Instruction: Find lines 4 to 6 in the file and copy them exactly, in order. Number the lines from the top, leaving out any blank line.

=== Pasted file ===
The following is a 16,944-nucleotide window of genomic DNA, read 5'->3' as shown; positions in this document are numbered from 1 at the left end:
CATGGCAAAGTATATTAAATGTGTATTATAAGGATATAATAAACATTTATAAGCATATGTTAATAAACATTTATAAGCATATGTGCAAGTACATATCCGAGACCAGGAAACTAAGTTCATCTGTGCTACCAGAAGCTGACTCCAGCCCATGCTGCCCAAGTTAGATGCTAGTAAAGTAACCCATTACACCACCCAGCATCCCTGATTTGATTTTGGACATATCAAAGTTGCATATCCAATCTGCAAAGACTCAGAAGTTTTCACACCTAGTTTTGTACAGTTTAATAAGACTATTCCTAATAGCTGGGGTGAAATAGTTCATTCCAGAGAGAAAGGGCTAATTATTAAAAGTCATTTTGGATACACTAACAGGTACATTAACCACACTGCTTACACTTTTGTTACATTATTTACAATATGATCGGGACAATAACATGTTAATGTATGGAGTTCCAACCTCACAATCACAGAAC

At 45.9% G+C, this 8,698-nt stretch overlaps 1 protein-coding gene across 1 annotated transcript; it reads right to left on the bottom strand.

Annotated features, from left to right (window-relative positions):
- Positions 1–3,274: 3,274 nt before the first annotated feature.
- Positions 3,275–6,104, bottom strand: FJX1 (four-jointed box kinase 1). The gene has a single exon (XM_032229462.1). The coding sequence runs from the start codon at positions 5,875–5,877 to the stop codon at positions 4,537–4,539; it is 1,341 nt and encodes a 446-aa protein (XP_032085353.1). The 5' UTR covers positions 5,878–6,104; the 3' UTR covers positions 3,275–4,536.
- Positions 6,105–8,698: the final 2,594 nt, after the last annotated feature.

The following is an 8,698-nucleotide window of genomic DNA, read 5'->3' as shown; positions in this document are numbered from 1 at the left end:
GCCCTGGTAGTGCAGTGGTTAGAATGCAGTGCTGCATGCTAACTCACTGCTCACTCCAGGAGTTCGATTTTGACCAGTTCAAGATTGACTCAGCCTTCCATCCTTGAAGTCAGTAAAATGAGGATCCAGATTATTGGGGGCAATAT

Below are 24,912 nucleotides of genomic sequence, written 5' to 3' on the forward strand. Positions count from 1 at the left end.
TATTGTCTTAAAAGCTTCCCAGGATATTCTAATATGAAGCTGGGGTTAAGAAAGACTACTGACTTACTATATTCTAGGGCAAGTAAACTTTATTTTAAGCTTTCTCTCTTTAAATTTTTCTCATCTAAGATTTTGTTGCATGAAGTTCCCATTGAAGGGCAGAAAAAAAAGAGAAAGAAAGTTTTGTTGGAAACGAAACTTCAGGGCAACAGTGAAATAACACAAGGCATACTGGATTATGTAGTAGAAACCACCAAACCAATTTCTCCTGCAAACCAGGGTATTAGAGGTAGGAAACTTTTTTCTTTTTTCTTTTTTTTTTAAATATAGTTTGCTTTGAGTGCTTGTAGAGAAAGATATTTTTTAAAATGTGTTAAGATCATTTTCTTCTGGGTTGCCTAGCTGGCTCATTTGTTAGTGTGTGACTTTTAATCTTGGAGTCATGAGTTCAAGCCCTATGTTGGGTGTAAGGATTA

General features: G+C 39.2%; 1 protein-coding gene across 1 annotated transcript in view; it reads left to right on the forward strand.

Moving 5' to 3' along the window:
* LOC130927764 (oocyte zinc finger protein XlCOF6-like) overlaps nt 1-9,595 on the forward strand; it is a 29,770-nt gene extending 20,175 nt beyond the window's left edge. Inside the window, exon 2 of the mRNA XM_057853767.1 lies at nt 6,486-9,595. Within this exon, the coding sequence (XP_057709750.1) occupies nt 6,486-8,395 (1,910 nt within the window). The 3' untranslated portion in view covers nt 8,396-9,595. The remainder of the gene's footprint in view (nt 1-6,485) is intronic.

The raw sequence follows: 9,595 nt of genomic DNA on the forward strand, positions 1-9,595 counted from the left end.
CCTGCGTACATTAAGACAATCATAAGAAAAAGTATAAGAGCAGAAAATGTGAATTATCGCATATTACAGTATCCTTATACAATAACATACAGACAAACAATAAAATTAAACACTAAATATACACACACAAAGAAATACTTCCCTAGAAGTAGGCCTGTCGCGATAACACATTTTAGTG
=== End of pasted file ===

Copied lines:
Annotated features, from left to right (window-relative positions):
- Positions 1–3,274: 3,274 nt before the first annotated feature.
- Positions 3,275–6,104, bottom strand: FJX1 (four-jointed box kinase 1). The gene has a single exon (XM_032229462.1). The coding sequence runs from the start codon at positions 5,875–5,877 to the stop codon at positions 4,537–4,539; it is 1,341 nt and encodes a 446-aa protein (XP_032085353.1). The 5' UTR covers positions 5,878–6,104; the 3' UTR covers positions 3,275–4,536.